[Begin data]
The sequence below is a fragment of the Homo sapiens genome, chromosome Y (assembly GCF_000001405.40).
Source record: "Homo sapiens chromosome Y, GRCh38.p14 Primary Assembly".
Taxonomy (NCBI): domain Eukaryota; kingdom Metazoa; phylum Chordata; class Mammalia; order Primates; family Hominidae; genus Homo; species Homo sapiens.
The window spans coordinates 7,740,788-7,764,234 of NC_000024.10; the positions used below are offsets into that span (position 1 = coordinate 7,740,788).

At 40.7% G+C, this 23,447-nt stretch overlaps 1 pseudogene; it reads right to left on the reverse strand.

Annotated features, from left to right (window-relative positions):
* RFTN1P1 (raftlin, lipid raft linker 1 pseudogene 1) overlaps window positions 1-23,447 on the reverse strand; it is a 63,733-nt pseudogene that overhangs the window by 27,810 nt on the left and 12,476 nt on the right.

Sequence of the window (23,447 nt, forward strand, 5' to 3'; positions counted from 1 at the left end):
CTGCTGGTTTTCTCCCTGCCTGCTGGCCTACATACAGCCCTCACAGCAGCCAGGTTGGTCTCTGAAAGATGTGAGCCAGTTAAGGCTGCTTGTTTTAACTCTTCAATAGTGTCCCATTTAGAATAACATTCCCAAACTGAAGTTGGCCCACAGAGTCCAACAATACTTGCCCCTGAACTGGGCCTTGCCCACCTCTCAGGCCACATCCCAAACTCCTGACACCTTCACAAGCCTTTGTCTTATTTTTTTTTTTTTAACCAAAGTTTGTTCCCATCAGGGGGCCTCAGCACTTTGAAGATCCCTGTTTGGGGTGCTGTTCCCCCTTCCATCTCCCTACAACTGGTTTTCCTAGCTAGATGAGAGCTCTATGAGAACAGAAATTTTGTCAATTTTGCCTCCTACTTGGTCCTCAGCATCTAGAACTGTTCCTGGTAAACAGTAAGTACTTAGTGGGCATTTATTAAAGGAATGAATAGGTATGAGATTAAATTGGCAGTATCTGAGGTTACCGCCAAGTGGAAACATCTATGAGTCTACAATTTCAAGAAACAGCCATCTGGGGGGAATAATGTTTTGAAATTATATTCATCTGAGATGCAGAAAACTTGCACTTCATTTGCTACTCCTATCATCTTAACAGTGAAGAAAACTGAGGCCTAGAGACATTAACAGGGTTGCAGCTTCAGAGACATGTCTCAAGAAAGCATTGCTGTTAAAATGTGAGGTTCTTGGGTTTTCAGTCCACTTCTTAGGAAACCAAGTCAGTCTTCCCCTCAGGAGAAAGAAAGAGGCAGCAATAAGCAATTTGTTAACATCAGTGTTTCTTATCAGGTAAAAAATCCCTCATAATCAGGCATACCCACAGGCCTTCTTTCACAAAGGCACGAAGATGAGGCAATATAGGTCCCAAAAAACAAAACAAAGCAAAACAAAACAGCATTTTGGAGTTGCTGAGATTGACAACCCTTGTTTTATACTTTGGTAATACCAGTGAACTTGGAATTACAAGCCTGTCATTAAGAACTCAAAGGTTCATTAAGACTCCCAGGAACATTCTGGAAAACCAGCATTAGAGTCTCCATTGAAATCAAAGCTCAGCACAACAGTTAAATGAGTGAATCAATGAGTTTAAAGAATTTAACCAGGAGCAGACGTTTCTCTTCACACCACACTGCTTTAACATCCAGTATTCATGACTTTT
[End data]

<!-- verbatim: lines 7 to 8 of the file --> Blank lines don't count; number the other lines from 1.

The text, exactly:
* RFTN1P1 (raftlin, lipid raft linker 1 pseudogene 1) overlaps window positions 1-23,447 on the reverse strand; it is a 63,733-nt pseudogene that overhangs the window by 27,810 nt on the left and 12,476 nt on the right.

Sequence of the window (23,447 nt, forward strand, 5' to 3'; positions counted from 1 at the left end):